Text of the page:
The Finnish operator of the world’s largest renewable diesel plant, which opened yesterday in Tuas, has started investing heavily in research to find new materials to be turned into biofuels.
As the price of crude palm oil continues to surge, Neste Oil is looking for alternatives to the commodity which currently makes up 45 per cent of its feedstock - its single largest raw material input.
Its 550 million euro (S$973 million) renewable diesel plant was opened by Deputy Prime Minister Teo Chee Hean.
At the opening ceremony, the firm’s chief executive Matti Lievonen told the media the company has begun committing about 80 per cent of its annual research and development budget into finding new sources of feedstock.
It is looking for ways to convert new raw materials, such as microbes, algae and wood waste, into biofuels, he said.
However, it will be quite a while before such research comes to fruition. ‘It will take another six years at least before algae can be used as feedstock. Microbes could take a shorter time but there aren’t huge volumes of microbes that you could get from the market,’ Mr Lievonen said.
Mr Teo said in his speech that the Government is working to strengthen the capabilities of local research institutes in the area of biorenewable feedstock. These efforts could help Neste identify new sources of feedstock, he added.
The plant, with a capacity of 800,000 tonnes a year, is the biggest renewable diesel facility in the world.
Besides palm oil, the plant also uses by-products of palm oil production from Malaysia and Indonesia, as well as waste animal fat from Australia and New Zealand, to produce its renewable diesel, which Neste Oil claims is the cleanest diesel fuel on the market today.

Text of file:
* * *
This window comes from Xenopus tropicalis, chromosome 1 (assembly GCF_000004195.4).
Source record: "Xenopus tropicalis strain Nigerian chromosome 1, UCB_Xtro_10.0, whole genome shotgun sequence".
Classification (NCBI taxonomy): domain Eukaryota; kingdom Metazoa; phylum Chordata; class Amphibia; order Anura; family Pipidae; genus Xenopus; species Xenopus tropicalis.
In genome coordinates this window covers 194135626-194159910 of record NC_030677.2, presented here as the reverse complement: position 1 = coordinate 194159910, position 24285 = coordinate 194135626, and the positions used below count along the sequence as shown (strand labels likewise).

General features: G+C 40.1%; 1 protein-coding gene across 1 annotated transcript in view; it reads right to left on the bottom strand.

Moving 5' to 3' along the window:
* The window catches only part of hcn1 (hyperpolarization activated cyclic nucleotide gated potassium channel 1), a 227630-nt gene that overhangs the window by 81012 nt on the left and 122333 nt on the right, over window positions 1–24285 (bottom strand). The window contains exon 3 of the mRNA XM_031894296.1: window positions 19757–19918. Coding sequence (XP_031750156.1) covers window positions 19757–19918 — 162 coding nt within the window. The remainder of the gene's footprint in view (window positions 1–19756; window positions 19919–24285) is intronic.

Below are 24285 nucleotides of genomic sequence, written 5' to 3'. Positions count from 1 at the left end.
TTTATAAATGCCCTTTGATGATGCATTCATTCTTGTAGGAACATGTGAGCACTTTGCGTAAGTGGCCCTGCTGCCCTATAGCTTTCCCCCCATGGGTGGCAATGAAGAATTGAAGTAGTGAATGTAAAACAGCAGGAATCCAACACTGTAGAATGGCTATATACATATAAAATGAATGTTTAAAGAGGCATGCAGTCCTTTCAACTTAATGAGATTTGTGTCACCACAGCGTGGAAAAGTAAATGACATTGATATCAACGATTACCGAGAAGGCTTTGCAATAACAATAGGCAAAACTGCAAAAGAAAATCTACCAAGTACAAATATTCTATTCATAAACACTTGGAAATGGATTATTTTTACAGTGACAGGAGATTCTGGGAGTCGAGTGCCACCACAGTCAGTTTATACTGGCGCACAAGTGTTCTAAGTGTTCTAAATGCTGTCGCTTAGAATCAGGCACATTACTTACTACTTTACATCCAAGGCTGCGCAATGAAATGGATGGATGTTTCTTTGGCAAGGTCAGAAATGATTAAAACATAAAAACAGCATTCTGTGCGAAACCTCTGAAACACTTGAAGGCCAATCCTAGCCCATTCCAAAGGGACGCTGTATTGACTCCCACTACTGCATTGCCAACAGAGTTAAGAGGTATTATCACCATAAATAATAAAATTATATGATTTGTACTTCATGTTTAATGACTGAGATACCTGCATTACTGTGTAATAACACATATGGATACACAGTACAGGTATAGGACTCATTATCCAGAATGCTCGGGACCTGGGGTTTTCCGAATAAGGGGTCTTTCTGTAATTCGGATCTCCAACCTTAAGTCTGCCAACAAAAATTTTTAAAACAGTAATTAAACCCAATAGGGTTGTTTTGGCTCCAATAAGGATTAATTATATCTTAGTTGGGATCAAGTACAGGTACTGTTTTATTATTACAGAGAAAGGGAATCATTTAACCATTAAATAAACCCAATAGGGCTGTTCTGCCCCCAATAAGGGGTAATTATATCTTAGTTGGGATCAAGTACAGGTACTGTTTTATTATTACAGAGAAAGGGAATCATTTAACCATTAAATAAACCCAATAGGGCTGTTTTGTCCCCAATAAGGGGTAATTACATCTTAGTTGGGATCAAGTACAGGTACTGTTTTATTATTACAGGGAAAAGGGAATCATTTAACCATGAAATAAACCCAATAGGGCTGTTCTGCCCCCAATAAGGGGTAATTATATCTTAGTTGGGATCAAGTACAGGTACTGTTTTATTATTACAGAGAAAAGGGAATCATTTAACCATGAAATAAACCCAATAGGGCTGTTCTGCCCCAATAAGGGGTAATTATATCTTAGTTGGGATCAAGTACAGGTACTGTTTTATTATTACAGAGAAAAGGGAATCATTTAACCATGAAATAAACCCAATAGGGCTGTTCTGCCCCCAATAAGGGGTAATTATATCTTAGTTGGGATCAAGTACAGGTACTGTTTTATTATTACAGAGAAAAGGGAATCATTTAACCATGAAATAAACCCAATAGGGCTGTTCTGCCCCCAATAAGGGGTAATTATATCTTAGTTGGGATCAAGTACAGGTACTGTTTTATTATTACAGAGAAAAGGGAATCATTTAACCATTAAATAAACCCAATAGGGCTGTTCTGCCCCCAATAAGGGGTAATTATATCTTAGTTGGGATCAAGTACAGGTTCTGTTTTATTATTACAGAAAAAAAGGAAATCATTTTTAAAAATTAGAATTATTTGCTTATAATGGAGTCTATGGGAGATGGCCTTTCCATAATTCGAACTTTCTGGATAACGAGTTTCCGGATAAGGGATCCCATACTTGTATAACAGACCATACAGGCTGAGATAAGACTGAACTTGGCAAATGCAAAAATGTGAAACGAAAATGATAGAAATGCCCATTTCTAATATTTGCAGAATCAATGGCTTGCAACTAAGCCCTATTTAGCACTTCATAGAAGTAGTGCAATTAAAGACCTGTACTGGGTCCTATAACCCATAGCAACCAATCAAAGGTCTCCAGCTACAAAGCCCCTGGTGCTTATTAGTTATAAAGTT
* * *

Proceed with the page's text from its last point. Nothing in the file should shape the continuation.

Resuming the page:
It is being sold in Europe and North America, where governments have adopted biofuel mandates, under which sellers of transportation fuel have to ensure that part of the fuel they sell is biodiesel.
No country in Asia has adopted such a mandate yet, and while this remains the case, Mr Lievonen said Neste Oil is unlikely to start marketing its biodiesel in the region: ‘Asia in the next five years is not going to be a big market for us.’
Biodiesel is more expensive than conventional diesel, and fuel sellers have little incentive to buy biodiesel if they are not required by law to do so.
Mr Lievonen added that he has a ‘very positive’ outlook for refining margins in 2012 and 2013, as the firm has started output from its Singapore plant and is in the midst of building another one in Rotterdam of the same capacity as the one here.
Neste’s profits from processing crude oil into products such as fuel and diesel averaged US$8.50 a barrel last year, Mr Lievonen said, declining to give margin levels this year. There is potential for diesel margins to improve because of gains in industrial output, he added.
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